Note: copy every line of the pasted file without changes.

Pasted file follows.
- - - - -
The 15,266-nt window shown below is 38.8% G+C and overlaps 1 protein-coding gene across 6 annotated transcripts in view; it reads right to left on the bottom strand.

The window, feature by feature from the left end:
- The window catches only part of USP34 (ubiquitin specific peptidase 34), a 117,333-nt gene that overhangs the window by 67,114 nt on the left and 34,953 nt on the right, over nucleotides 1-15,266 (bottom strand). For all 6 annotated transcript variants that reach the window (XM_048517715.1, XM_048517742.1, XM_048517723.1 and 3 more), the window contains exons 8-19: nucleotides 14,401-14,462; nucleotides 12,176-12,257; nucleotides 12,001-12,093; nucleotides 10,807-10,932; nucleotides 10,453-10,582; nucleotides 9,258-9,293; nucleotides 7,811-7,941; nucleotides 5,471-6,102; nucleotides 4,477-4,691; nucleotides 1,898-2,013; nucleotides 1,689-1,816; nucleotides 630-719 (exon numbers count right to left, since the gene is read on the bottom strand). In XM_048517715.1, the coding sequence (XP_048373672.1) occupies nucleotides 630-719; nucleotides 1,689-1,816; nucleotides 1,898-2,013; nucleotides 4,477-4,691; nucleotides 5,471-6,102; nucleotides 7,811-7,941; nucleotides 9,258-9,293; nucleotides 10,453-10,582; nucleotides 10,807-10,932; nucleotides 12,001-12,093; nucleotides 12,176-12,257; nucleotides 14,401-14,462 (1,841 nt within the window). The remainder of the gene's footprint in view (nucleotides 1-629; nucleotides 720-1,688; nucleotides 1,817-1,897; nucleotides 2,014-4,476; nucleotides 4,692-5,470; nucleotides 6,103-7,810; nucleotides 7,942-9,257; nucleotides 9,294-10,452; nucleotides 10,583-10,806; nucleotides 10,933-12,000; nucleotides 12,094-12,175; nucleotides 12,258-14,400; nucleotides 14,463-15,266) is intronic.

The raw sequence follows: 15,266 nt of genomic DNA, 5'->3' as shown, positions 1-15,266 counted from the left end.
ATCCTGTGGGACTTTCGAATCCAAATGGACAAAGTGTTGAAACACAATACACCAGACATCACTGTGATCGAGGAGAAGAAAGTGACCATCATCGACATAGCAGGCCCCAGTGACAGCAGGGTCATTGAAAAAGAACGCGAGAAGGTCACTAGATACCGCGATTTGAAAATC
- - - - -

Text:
The 15,266-nt window shown below is 38.8% G+C and overlaps 1 protein-coding gene across 6 annotated transcripts in view; it reads right to left on the bottom strand.

The window, feature by feature from the left end:
- The window catches only part of USP34 (ubiquitin specific peptidase 34), a 117,333-nt gene that overhangs the window by 67,114 nt on the left and 34,953 nt on the right, over nucleotides 1-15,266 (bottom strand). For all 6 annotated transcript variants that reach the window (XM_048517715.1, XM_048517742.1, XM_048517723.1 and 3 more), the window contains exons 8-19: nucleotides 14,401-14,462; nucleotides 12,176-12,257; nucleotides 12,001-12,093; nucleotides 10,807-10,932; nucleotides 10,453-10,582; nucleotides 9,258-9,293; nucleotides 7,811-7,941; nucleotides 5,471-6,102; nucleotides 4,477-4,691; nucleotides 1,898-2,013; nucleotides 1,689-1,816; nucleotides 630-719 (exon numbers count right to left, since the gene is read on the bottom strand). In XM_048517715.1, the coding sequence (XP_048373672.1) occupies nucleotides 630-719; nucleotides 1,689-1,816; nucleotides 1,898-2,013; nucleotides 4,477-4,691; nucleotides 5,471-6,102; nucleotides 7,811-7,941; nucleotides 9,258-9,293; nucleotides 10,453-10,582; nucleotides 10,807-10,932; nucleotides 12,001-12,093; nucleotides 12,176-12,257; nucleotides 14,401-14,462 (1,841 nt within the window). The remainder of the gene's footprint in view (nucleotides 1-629; nucleotides 720-1,688; nucleotides 1,817-1,897; nucleotides 2,014-4,476; nucleotides 4,692-5,470; nucleotides 6,103-7,810; nucleotides 7,942-9,257; nucleotides 9,294-10,452; nucleotides 10,583-10,806; nucleotides 10,933-12,000; nucleotides 12,094-12,175; nucleotides 12,258-14,400; nucleotides 14,463-15,266) is intronic.

The raw sequence follows: 15,266 nt of genomic DNA, 5'->3' as shown, positions 1-15,266 counted from the left end.
ATCCTGTGGGACTTTCGAATCCAAATGGACAAAGTGTTGAAACACAATACACCAGACATCACTGTGATCGAGGAGAAGAAAGTGACCATCATCGACATAGCAGGCCCCAGTGACAGCAGGGTCATTGAAAAAGAACGCGAGAAGGTCACTAGATACCGCGATTTGAAAATC